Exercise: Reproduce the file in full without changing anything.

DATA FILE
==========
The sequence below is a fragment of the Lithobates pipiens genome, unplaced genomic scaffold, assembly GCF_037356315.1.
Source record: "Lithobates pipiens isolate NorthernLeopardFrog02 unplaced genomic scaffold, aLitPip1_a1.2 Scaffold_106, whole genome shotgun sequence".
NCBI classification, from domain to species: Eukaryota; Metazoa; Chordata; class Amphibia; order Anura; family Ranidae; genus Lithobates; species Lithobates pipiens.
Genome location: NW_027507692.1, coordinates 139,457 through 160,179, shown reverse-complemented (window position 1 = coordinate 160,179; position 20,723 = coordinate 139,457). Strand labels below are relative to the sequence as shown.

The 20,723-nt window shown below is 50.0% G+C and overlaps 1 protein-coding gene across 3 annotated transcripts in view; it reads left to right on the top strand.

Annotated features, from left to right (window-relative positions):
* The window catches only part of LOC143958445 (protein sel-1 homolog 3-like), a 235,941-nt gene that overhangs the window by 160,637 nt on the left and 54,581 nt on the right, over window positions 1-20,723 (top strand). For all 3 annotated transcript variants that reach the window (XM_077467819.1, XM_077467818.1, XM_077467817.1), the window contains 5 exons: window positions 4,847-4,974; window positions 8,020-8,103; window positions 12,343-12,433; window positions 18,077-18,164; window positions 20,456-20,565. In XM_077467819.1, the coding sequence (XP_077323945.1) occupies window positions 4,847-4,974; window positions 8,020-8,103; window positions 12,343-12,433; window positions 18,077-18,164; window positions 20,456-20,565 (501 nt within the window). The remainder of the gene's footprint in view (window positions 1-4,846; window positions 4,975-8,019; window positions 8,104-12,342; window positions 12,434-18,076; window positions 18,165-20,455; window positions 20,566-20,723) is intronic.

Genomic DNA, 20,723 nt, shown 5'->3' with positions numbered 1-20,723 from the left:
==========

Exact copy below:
The sequence below is a fragment of the Lithobates pipiens genome, unplaced genomic scaffold, assembly GCF_037356315.1.
Source record: "Lithobates pipiens isolate NorthernLeopardFrog02 unplaced genomic scaffold, aLitPip1_a1.2 Scaffold_106, whole genome shotgun sequence".
NCBI classification, from domain to species: Eukaryota; Metazoa; Chordata; class Amphibia; order Anura; family Ranidae; genus Lithobates; species Lithobates pipiens.
Genome location: NW_027507692.1, coordinates 139,457 through 160,179, shown reverse-complemented (window position 1 = coordinate 160,179; position 20,723 = coordinate 139,457). Strand labels below are relative to the sequence as shown.

The 20,723-nt window shown below is 50.0% G+C and overlaps 1 protein-coding gene across 3 annotated transcripts in view; it reads left to right on the top strand.

Annotated features, from left to right (window-relative positions):
* The window catches only part of LOC143958445 (protein sel-1 homolog 3-like), a 235,941-nt gene that overhangs the window by 160,637 nt on the left and 54,581 nt on the right, over window positions 1-20,723 (top strand). For all 3 annotated transcript variants that reach the window (XM_077467819.1, XM_077467818.1, XM_077467817.1), the window contains 5 exons: window positions 4,847-4,974; window positions 8,020-8,103; window positions 12,343-12,433; window positions 18,077-18,164; window positions 20,456-20,565. In XM_077467819.1, the coding sequence (XP_077323945.1) occupies window positions 4,847-4,974; window positions 8,020-8,103; window positions 12,343-12,433; window positions 18,077-18,164; window positions 20,456-20,565 (501 nt within the window). The remainder of the gene's footprint in view (window positions 1-4,846; window positions 4,975-8,019; window positions 8,104-12,342; window positions 12,434-18,076; window positions 18,165-20,455; window positions 20,566-20,723) is intronic.

Genomic DNA, 20,723 nt, shown 5'->3' with positions numbered 1-20,723 from the left: